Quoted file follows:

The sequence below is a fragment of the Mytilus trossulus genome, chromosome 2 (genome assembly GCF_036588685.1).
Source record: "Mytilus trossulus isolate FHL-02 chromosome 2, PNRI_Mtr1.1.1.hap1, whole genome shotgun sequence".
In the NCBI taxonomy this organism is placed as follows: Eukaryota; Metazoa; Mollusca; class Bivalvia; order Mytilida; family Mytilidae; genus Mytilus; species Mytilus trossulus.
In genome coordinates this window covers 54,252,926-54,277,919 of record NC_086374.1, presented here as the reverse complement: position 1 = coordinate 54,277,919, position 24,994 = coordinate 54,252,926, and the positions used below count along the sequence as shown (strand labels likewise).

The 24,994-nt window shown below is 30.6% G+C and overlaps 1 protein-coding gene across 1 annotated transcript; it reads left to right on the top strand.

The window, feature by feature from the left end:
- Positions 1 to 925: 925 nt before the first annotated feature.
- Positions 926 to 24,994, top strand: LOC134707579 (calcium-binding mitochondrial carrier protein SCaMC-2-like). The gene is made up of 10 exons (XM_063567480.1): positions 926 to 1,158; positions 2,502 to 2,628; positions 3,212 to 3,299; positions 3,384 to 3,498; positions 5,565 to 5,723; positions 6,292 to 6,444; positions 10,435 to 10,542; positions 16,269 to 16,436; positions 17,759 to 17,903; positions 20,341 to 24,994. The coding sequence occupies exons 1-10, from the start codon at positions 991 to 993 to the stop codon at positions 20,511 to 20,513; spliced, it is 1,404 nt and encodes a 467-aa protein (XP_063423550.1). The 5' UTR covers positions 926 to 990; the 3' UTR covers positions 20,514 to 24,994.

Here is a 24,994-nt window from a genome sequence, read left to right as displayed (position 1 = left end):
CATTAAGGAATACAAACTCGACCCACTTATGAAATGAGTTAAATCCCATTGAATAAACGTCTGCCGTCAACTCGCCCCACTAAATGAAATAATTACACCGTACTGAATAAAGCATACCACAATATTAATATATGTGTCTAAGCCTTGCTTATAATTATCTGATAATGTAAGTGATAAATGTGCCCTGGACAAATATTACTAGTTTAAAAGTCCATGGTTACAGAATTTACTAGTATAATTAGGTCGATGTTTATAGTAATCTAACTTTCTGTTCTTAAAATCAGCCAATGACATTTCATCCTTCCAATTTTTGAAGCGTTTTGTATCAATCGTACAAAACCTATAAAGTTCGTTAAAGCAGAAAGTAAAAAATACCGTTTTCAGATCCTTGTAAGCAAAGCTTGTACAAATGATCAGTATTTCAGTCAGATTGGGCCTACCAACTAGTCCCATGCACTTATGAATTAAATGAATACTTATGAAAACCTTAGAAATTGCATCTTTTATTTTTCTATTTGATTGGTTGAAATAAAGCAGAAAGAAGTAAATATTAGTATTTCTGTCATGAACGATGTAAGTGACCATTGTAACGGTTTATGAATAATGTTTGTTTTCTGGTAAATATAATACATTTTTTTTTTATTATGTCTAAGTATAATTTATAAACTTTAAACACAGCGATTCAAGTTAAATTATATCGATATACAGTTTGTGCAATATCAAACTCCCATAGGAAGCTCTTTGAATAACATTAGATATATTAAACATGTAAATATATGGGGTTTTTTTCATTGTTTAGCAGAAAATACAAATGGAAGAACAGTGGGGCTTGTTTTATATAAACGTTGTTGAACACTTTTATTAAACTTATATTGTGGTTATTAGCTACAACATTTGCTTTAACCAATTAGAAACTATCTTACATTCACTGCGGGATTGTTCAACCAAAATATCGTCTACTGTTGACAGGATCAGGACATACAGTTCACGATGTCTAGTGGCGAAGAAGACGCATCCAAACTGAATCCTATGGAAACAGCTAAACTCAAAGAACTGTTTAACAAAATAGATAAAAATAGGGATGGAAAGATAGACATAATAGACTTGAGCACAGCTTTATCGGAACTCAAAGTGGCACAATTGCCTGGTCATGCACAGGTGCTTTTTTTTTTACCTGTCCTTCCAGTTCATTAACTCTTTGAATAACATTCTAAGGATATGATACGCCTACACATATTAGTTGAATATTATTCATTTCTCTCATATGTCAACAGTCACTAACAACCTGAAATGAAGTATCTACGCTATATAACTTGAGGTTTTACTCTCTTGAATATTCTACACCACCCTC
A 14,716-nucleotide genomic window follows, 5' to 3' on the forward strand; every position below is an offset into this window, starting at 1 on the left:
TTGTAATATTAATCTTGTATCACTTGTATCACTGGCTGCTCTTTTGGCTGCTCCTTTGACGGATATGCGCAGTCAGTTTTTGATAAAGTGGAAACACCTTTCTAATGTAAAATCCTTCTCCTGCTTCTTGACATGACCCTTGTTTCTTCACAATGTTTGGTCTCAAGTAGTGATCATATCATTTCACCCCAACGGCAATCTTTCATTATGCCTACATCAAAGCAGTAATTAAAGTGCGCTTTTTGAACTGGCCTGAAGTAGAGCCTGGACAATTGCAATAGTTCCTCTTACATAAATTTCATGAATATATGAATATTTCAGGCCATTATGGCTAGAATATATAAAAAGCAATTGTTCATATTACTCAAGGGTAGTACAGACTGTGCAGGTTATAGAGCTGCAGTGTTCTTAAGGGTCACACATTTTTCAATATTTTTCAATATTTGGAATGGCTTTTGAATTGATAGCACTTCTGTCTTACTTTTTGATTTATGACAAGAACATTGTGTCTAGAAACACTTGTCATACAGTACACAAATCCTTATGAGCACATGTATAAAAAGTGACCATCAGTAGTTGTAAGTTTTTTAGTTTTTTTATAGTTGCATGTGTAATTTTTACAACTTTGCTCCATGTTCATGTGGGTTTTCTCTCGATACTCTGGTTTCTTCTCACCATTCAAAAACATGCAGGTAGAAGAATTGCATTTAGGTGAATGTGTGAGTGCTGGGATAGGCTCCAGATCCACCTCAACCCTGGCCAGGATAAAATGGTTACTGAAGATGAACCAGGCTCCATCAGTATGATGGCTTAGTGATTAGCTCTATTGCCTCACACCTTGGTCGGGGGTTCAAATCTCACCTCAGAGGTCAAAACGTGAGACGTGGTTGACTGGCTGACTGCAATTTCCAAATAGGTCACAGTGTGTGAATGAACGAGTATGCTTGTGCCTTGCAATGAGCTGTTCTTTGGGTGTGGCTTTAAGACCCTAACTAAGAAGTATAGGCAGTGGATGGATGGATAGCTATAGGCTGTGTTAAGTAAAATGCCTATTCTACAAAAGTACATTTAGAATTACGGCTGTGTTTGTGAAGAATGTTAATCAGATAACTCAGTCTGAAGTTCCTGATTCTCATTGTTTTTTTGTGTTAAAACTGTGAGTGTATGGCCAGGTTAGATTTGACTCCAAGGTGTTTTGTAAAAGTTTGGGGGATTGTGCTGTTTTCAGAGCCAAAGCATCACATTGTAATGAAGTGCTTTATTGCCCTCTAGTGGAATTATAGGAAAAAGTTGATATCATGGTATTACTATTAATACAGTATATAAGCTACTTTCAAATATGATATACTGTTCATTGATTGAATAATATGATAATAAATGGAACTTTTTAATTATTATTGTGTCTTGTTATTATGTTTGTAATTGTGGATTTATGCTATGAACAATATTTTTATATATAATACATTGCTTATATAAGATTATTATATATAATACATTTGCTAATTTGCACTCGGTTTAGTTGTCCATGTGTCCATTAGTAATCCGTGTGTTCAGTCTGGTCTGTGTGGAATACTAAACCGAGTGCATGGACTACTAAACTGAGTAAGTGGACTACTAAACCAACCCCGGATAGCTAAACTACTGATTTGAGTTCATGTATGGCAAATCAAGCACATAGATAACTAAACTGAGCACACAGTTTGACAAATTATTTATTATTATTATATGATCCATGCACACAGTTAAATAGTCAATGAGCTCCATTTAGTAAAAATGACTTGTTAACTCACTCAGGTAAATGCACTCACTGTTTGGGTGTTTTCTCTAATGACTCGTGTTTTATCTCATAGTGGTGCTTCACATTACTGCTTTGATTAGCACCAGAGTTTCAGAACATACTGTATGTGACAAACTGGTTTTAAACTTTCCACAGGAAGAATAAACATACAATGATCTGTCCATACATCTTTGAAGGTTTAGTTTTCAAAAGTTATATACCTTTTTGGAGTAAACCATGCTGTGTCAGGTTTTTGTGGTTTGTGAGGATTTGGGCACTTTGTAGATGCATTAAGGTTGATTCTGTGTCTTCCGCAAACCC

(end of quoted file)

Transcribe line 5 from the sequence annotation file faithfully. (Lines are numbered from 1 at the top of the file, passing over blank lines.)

The 24,994-nt window shown below is 30.6% G+C and overlaps 1 protein-coding gene across 1 annotated transcript; it reads left to right on the top strand.